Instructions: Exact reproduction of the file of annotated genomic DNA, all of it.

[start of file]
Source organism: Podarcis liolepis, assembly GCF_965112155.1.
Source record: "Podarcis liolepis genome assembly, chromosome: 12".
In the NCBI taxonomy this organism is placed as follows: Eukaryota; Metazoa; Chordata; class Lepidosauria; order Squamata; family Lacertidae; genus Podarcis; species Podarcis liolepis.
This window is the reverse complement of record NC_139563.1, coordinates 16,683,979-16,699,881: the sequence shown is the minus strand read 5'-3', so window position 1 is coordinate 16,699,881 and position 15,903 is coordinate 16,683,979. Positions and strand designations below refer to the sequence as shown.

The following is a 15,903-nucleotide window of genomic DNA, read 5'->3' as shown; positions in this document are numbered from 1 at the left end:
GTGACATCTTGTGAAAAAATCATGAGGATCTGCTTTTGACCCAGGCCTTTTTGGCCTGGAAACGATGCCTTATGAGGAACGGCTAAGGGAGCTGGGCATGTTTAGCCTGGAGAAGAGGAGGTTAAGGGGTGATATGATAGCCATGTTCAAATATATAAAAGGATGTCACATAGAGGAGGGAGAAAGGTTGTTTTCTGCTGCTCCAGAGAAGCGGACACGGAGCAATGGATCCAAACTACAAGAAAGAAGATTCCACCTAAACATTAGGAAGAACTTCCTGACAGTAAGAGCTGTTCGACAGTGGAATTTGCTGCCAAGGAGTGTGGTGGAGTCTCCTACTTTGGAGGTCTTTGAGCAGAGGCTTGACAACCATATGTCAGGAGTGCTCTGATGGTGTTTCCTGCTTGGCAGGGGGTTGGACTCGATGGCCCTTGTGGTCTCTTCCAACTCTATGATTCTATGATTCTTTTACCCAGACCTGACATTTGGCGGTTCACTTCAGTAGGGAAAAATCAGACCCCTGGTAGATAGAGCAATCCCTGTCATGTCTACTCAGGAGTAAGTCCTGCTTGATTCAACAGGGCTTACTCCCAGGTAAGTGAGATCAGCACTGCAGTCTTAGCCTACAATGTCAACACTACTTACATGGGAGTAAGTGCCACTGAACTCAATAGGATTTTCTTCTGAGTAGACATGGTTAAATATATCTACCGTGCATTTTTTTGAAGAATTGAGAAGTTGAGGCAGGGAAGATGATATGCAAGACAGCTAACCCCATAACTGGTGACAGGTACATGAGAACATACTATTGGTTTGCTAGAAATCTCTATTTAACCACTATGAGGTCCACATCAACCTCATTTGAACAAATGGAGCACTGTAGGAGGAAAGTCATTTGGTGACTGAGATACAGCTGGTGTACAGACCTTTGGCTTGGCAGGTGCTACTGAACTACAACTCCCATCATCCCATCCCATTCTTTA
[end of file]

Source organism: Podarcis liolepis, assembly GCF_965112155.1.
Source record: "Podarcis liolepis genome assembly, chromosome: 12".
In the NCBI taxonomy this organism is placed as follows: Eukaryota; Metazoa; Chordata; class Lepidosauria; order Squamata; family Lacertidae; genus Podarcis; species Podarcis liolepis.
This window is the reverse complement of record NC_139563.1, coordinates 16,683,979-16,699,881: the sequence shown is the minus strand read 5'-3', so window position 1 is coordinate 16,699,881 and position 15,903 is coordinate 16,683,979. Positions and strand designations below refer to the sequence as shown.

The following is a 15,903-nucleotide window of genomic DNA, read 5'->3' as shown; positions in this document are numbered from 1 at the left end:
GTGACATCTTGTGAAAAAATCATGAGGATCTGCTTTTGACCCAGGCCTTTTTGGCCTGGAAACGATGCCTTATGAGGAACGGCTAAGGGAGCTGGGCATGTTTAGCCTGGAGAAGAGGAGGTTAAGGGGTGATATGATAGCCATGTTCAAATATATAAAAGGATGTCACATAGAGGAGGGAGAAAGGTTGTTTTCTGCTGCTCCAGAGAAGCGGACACGGAGCAATGGATCCAAACTACAAGAAAGAAGATTCCACCTAAACATTAGGAAGAACTTCCTGACAGTAAGAGCTGTTCGACAGTGGAATTTGCTGCCAAGGAGTGTGGTGGAGTCTCCTACTTTGGAGGTCTTTGAGCAGAGGCTTGACAACCATATGTCAGGAGTGCTCTGATGGTGTTTCCTGCTTGGCAGGGGGTTGGACTCGATGGCCCTTGTGGTCTCTTCCAACTCTATGATTCTATGATTCTTTTACCCAGACCTGACATTTGGCGGTTCACTTCAGTAGGGAAAAATCAGACCCCTGGTAGATAGAGCAATCCCTGTCATGTCTACTCAGGAGTAAGTCCTGCTTGATTCAACAGGGCTTACTCCCAGGTAAGTGAGATCAGCACTGCAGTCTTAGCCTACAATGTCAACACTACTTACATGGGAGTAAGTGCCACTGAACTCAATAGGATTTTCTTCTGAGTAGACATGGTTAAATATATCTACCGTGCATTTTTTTGAAGAATTGAGAAGTTGAGGCAGGGAAGATGATATGCAAGACAGCTAACCCCATAACTGGTGACAGGTACATGAGAACATACTATTGGTTTGCTAGAAATCTCTATTTAACCACTATGAGGTCCACATCAACCTCATTTGAACAAATGGAGCACTGTAGGAGGAAAGTCATTTGGTGACTGAGATACAGCTGGTGTACAGACCTTTGGCTTGGCAGGTGCTACTGAACTACAACTCCCATCATCCCATCCCATTCTTTA